To that end, we consider first the California Supreme Court's decisions that have touched on “unit of prosecution” questions. We start with those decisions that have treated several unlawful acts committed on a single occasion as only one offense. Take People v. Ortega (1998) 19 Cal.4th 686, 80 Cal.Rptr.2d 489, 968 P.2d 48 (Ortega), overruled on another ground in People v. Reed (2006) 38 Cal.4th 1224, 45 Cal.Rptr.3d 353, 137 P.3d 184. The court there found a defendant who steals multiple items during the course of an “ ‘indivisible transaction’ ” involving a single victim has “ ‘commit[ted] only one robbery or theft notwithstanding the number of items he steals.’ [Citation.]” (Ortega, at p. 699, 80 Cal.Rptr.2d 489, 968 P.2d 48.) Similarly, in People v. Bailey (1961) 55 Cal.2d 514, 11 Cal.Rptr. 543, 360 P.2d 39, the court found a defendant who commits “a series of wrongful acts [of theft] ․ pursuant to one intention, one general impulse, and one plan” may be convicted of only one offense. (Id. at p. 519, 11 Cal.Rptr. 543, 360 P.2d 39; but see People v. Whitmer (2014) 59 Cal.4th 733, 741, 174 Cal.Rptr.3d 594, 329 P.3d 154 [if a defendant's wrongful acts are sufficiently “sepa rate and distinct,” they may still be treated as sepa rate offenses “even if committed pursuant to a single overarching scheme”].)
In other contexts, however, the court has reached the opposite conclusion—holding that several identical unlawful acts committed on a single occasion may warrant a separate conviction for each act. Consider, for example, the court's decision in People v. Harrison (1989) 48 Cal.3d 321, 256 Cal.Rptr. 401, 768 P.2d 1078 (Harrison). The defendant there broke into a woman's apartment and then forcibly inserted his finger into her vagina three separate times during a brief sexual assault. (Id. at pp. 325-326, 256 Cal.Rptr. 401, 768 P.2d 1078.) After each of the first two penetrations, the woman was able to pull away. (Id. at p. 325, 256 Cal.Rptr. 401, 768 P.2d 1078.) But each time the defendant overpowered her and reinserted his finger. (Ibid.) After he did so for a third time, the woman managed to trick the defendant into releasing her—at which point, “she scrambled into the bathroom” and locked the door. (Ibid.) Based on these three forced penetrations, the defendant was charged with and convicted of three counts of violating section 289, subdivision (a), which “proscribe[s] certain ‘penetration[s], however slight, of the genital or anal openings of another person’ by ‘any foreign object, substance, instrument, or device.’ ” (Harrison, at p. 324, 256 Cal.Rptr. 401, 768 P.2d 1078.)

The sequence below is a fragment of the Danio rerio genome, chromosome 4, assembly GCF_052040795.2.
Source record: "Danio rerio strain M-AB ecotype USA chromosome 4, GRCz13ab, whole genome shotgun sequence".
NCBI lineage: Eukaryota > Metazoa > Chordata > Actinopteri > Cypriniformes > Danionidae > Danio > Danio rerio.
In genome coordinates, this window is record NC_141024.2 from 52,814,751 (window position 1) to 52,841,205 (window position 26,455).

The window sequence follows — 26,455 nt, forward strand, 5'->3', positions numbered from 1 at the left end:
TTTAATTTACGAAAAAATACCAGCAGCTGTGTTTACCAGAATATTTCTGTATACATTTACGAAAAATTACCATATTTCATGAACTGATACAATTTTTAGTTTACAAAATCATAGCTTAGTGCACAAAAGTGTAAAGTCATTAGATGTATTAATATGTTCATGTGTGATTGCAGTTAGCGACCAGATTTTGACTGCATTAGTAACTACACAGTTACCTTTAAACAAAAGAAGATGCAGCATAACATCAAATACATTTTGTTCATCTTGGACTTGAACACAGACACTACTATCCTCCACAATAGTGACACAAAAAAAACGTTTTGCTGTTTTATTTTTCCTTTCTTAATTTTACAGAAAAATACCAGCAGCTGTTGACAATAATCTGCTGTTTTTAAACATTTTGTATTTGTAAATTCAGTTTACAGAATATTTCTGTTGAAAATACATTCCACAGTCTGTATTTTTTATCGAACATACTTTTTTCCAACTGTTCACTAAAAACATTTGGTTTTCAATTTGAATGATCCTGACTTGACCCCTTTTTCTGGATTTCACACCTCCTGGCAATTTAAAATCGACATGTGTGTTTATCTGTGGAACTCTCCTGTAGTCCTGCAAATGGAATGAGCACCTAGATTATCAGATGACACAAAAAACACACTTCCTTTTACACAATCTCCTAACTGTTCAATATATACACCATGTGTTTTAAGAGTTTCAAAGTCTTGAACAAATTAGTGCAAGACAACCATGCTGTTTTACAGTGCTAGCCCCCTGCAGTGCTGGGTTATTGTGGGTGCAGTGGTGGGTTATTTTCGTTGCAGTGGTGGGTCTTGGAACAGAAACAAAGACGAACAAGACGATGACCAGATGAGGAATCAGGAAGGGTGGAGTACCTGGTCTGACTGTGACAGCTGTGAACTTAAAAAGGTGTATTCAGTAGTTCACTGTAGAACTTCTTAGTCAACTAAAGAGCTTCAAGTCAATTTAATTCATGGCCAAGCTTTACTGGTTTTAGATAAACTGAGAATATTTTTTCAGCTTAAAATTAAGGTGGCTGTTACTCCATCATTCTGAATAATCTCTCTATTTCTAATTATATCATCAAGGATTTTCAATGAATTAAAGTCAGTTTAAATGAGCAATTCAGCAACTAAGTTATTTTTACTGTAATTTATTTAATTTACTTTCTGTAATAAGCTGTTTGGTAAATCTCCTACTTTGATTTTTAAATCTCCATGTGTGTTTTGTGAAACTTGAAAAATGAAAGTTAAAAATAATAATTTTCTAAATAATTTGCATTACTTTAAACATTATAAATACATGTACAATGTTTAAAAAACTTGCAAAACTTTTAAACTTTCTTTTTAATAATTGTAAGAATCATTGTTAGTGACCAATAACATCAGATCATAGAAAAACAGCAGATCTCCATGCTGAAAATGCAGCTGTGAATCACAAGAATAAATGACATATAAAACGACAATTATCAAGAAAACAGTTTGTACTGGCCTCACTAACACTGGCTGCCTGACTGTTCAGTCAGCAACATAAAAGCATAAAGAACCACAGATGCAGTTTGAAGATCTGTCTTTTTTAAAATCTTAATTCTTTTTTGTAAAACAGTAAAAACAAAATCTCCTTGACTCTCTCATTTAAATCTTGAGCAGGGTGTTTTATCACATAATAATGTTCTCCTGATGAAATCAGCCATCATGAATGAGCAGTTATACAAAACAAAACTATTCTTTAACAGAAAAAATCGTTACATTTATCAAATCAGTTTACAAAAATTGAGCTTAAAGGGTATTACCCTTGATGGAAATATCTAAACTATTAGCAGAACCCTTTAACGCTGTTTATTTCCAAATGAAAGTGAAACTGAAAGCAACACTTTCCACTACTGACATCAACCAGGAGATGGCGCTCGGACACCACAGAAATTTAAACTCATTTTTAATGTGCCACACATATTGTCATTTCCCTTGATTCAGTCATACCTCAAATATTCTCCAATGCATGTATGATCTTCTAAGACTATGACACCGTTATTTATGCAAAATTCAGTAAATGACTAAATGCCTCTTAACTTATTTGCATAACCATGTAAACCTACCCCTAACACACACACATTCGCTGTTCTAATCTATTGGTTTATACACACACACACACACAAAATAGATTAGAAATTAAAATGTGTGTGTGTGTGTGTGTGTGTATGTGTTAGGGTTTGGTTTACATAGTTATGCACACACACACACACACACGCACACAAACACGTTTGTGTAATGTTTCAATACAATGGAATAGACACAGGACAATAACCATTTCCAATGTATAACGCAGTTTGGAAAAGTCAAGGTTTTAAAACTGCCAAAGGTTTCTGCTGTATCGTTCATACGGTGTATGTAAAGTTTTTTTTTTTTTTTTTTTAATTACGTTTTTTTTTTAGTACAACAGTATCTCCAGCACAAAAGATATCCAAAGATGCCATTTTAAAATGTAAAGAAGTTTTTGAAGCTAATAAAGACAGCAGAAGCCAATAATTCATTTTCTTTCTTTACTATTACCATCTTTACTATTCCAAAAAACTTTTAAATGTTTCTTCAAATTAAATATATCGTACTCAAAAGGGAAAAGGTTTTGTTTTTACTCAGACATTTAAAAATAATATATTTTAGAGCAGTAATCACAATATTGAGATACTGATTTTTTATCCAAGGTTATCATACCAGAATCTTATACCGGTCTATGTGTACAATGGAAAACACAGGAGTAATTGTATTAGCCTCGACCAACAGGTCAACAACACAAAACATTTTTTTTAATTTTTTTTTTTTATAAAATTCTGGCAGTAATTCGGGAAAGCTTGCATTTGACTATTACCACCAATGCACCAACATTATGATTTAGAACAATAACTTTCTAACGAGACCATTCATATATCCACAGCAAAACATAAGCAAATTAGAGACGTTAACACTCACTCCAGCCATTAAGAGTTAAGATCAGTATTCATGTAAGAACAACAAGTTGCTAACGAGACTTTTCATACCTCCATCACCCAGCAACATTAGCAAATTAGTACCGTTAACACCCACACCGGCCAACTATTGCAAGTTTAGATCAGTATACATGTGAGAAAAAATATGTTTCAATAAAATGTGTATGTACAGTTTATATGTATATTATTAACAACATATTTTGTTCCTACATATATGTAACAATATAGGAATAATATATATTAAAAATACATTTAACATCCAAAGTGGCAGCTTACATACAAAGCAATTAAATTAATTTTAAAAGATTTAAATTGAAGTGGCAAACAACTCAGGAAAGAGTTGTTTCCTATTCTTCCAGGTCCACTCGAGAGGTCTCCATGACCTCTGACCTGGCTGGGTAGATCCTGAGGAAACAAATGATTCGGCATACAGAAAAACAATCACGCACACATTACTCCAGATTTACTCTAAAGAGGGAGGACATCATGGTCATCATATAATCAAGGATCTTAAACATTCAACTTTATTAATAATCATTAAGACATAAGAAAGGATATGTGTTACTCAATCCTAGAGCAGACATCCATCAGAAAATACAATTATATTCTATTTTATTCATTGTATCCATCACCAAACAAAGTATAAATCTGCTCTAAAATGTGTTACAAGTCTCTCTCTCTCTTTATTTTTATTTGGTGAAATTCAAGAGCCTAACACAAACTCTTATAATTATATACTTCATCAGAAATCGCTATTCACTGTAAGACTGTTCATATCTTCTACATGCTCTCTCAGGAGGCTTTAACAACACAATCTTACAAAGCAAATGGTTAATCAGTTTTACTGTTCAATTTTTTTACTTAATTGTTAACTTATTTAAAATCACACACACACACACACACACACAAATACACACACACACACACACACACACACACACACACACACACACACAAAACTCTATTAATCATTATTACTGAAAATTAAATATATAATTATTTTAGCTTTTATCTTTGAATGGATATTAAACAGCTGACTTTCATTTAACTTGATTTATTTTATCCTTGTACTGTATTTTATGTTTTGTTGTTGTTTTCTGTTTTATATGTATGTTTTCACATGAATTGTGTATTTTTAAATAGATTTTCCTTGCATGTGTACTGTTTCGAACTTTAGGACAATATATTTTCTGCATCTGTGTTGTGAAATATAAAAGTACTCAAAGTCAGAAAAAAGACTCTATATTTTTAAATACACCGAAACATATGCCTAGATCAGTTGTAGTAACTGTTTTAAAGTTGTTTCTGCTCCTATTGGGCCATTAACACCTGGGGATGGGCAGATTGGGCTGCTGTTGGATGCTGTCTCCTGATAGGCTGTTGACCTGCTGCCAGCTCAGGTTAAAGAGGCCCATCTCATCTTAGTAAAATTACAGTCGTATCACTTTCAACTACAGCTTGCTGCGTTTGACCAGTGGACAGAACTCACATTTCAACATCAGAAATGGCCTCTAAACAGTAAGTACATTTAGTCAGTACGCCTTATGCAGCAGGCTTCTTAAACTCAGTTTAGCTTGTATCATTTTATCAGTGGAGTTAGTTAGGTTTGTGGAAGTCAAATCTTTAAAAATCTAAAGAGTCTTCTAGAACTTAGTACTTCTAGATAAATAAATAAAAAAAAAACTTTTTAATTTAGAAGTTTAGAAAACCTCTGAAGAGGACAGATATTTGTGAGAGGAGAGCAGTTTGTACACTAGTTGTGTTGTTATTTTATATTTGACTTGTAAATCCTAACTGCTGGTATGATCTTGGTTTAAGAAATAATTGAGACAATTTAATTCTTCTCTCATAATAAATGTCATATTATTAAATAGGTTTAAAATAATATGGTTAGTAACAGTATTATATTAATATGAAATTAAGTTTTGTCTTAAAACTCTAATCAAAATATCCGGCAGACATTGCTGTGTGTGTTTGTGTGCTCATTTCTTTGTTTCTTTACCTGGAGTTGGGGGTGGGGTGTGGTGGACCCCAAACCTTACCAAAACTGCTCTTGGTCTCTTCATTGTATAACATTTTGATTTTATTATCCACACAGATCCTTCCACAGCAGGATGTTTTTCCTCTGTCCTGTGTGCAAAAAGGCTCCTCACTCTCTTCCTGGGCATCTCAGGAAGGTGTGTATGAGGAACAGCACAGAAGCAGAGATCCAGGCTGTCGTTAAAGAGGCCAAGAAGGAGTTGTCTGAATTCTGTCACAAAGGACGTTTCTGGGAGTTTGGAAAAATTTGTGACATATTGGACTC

On appeal, the defendant contended that multiple digital penetrations during a brief continuous assault constitute only a single violation of section 289. (Harrison, supra, 48 Cal.3d at pp. 326-327, 256 Cal.Rptr. 401, 768 P.2d 1078.) But the Court of Appeal disagreed, and the California Supreme Court later affirmed in a decision that counted offenses in terms of acts, not intentions or courses of conduct. According to the court, because the defendant caused a proscribed penetration three separate times, with all elements of the offense satisfied each time, that was enough to find three separate “completed” violations of section 289. (Harrison, at p. 329, 256 Cal.Rptr. 401, 768 P.2d 1078.) And the court found that true even though these acts were committed against the same person during a single brief encounter. (Id. at p. 324, 256 Cal.Rptr. 401, 768 P.2d 1078.)